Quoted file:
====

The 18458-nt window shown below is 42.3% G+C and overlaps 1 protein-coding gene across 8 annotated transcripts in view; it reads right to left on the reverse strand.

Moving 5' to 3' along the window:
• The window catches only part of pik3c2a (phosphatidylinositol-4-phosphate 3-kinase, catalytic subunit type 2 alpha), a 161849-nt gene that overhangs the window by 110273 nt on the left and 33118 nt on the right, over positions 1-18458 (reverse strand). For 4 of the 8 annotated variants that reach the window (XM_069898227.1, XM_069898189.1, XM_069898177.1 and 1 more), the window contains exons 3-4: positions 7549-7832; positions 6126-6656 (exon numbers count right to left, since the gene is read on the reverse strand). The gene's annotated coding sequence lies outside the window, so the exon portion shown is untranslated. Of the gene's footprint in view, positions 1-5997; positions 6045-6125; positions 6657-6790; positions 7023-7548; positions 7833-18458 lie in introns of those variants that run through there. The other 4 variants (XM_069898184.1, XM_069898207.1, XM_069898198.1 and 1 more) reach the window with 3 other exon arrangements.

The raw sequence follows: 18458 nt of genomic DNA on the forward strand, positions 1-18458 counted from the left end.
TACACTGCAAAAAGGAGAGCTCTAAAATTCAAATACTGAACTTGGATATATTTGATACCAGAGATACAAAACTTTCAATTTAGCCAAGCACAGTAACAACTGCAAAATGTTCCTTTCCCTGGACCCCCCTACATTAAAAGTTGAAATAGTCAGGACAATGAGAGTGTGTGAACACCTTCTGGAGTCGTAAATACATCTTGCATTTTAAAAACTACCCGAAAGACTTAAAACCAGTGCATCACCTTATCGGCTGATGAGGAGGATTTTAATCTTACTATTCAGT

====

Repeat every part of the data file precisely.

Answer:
The 18458-nt window shown below is 42.3% G+C and overlaps 1 protein-coding gene across 8 annotated transcripts in view; it reads right to left on the reverse strand.

Moving 5' to 3' along the window:
• The window catches only part of pik3c2a (phosphatidylinositol-4-phosphate 3-kinase, catalytic subunit type 2 alpha), a 161849-nt gene that overhangs the window by 110273 nt on the left and 33118 nt on the right, over positions 1-18458 (reverse strand). For 4 of the 8 annotated variants that reach the window (XM_069898227.1, XM_069898189.1, XM_069898177.1 and 1 more), the window contains exons 3-4: positions 7549-7832; positions 6126-6656 (exon numbers count right to left, since the gene is read on the reverse strand). The gene's annotated coding sequence lies outside the window, so the exon portion shown is untranslated. Of the gene's footprint in view, positions 1-5997; positions 6045-6125; positions 6657-6790; positions 7023-7548; positions 7833-18458 lie in introns of those variants that run through there. The other 4 variants (XM_069898184.1, XM_069898207.1, XM_069898198.1 and 1 more) reach the window with 3 other exon arrangements.

The raw sequence follows: 18458 nt of genomic DNA on the forward strand, positions 1-18458 counted from the left end.
TACACTGCAAAAAGGAGAGCTCTAAAATTCAAATACTGAACTTGGATATATTTGATACCAGAGATACAAAACTTTCAATTTAGCCAAGCACAGTAACAACTGCAAAATGTTCCTTTCCCTGGACCCCCCTACATTAAAAGTTGAAATAGTCAGGACAATGAGAGTGTGTGAACACCTTCTGGAGTCGTAAATACATCTTGCATTTTAAAAACTACCCGAAAGACTTAAAACCAGTGCATCACCTTATCGGCTGATGAGGAGGATTTTAATCTTACTATTCAGT